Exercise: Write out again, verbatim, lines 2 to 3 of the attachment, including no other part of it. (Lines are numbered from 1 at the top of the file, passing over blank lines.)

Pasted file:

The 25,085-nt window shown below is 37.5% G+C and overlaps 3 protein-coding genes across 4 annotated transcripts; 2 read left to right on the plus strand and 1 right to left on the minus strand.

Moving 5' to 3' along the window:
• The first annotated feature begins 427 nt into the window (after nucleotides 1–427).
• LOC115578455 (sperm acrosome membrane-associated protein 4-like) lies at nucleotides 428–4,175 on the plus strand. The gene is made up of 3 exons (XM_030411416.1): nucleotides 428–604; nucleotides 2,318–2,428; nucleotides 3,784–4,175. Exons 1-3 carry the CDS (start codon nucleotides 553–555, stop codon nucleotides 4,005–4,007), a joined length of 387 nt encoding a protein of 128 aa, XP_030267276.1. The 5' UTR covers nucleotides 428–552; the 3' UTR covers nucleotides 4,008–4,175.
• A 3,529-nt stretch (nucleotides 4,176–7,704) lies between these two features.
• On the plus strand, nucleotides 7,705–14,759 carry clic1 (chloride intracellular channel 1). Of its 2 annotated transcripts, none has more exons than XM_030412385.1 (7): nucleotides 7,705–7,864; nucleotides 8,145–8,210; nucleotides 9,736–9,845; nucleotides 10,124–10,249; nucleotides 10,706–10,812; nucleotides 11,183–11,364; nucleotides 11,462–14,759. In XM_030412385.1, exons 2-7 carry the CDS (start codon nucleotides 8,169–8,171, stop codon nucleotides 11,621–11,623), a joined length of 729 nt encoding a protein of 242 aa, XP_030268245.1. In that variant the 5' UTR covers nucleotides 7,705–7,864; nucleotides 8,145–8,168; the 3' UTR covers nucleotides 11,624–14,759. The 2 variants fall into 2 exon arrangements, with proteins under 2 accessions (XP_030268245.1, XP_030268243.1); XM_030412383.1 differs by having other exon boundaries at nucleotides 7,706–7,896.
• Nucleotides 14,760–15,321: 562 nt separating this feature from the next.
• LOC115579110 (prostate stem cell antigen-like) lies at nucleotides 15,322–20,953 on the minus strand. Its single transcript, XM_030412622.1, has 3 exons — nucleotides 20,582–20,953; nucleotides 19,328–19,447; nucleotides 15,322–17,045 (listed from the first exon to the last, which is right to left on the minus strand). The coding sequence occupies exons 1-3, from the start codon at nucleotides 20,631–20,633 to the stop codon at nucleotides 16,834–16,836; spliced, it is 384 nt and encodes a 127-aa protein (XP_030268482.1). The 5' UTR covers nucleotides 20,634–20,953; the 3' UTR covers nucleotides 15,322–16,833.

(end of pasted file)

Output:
Moving 5' to 3' along the window:
• The first annotated feature begins 427 nt into the window (after nucleotides 1–427).